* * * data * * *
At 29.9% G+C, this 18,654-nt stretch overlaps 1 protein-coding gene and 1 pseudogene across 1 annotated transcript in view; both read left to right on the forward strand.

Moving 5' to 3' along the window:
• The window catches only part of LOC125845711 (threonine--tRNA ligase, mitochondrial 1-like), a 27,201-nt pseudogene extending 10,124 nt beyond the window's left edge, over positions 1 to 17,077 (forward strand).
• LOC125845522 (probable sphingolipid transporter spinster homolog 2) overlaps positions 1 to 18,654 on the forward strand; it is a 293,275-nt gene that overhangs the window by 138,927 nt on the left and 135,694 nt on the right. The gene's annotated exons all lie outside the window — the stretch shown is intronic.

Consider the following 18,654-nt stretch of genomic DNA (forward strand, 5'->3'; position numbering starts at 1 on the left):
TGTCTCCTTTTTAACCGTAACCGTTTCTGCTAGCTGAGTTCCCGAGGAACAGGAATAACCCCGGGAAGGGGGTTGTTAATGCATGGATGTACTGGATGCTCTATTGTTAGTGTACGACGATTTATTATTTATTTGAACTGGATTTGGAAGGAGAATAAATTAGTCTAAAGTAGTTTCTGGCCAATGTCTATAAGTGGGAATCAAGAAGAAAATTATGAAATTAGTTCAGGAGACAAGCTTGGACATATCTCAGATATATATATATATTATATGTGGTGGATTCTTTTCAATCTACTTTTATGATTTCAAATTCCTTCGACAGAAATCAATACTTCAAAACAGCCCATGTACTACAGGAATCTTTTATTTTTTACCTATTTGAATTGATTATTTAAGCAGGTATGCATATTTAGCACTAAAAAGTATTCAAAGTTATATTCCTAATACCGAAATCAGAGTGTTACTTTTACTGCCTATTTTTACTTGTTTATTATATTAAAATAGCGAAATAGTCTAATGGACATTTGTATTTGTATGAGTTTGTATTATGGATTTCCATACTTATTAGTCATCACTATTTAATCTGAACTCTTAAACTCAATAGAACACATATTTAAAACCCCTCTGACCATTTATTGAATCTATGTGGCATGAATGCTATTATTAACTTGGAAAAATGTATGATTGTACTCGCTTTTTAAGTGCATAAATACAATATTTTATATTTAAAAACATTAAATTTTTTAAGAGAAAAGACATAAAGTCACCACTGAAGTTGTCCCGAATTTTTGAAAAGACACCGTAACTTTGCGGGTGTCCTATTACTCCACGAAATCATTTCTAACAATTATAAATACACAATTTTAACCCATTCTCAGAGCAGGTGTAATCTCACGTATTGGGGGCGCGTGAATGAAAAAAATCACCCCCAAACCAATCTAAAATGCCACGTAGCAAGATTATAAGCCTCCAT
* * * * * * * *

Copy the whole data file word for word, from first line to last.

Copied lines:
At 29.9% G+C, this 18,654-nt stretch overlaps 1 protein-coding gene and 1 pseudogene across 1 annotated transcript in view; both read left to right on the forward strand.

Moving 5' to 3' along the window:
• The window catches only part of LOC125845711 (threonine--tRNA ligase, mitochondrial 1-like), a 27,201-nt pseudogene extending 10,124 nt beyond the window's left edge, over positions 1 to 17,077 (forward strand).
• LOC125845522 (probable sphingolipid transporter spinster homolog 2) overlaps positions 1 to 18,654 on the forward strand; it is a 293,275-nt gene that overhangs the window by 138,927 nt on the left and 135,694 nt on the right. The gene's annotated exons all lie outside the window — the stretch shown is intronic.

Consider the following 18,654-nt stretch of genomic DNA (forward strand, 5'->3'; position numbering starts at 1 on the left):
TGTCTCCTTTTTAACCGTAACCGTTTCTGCTAGCTGAGTTCCCGAGGAACAGGAATAACCCCGGGAAGGGGGTTGTTAATGCATGGATGTACTGGATGCTCTATTGTTAGTGTACGACGATTTATTATTTATTTGAACTGGATTTGGAAGGAGAATAAATTAGTCTAAAGTAGTTTCTGGCCAATGTCTATAAGTGGGAATCAAGAAGAAAATTATGAAATTAGTTCAGGAGACAAGCTTGGACATATCTCAGATATATATATATATTATATGTGGTGGATTCTTTTCAATCTACTTTTATGATTTCAAATTCCTTCGACAGAAATCAATACTTCAAAACAGCCCATGTACTACAGGAATCTTTTATTTTTTACCTATTTGAATTGATTATTTAAGCAGGTATGCATATTTAGCACTAAAAAGTATTCAAAGTTATATTCCTAATACCGAAATCAGAGTGTTACTTTTACTGCCTATTTTTACTTGTTTATTATATTAAAATAGCGAAATAGTCTAATGGACATTTGTATTTGTATGAGTTTGTATTATGGATTTCCATACTTATTAGTCATCACTATTTAATCTGAACTCTTAAACTCAATAGAACACATATTTAAAACCCCTCTGACCATTTATTGAATCTATGTGGCATGAATGCTATTATTAACTTGGAAAAATGTATGATTGTACTCGCTTTTTAAGTGCATAAATACAATATTTTATATTTAAAAACATTAAATTTTTTAAGAGAAAAGACATAAAGTCACCACTGAAGTTGTCCCGAATTTTTGAAAAGACACCGTAACTTTGCGGGTGTCCTATTACTCCACGAAATCATTTCTAACAATTATAAATACACAATTTTAACCCATTCTCAGAGCAGGTGTAATCTCACGTATTGGGGGCGCGTGAATGAAAAAAATCACCCCCAAACCAATCTAAAATGCCACGTAGCAAGATTATAAGCCTCCAT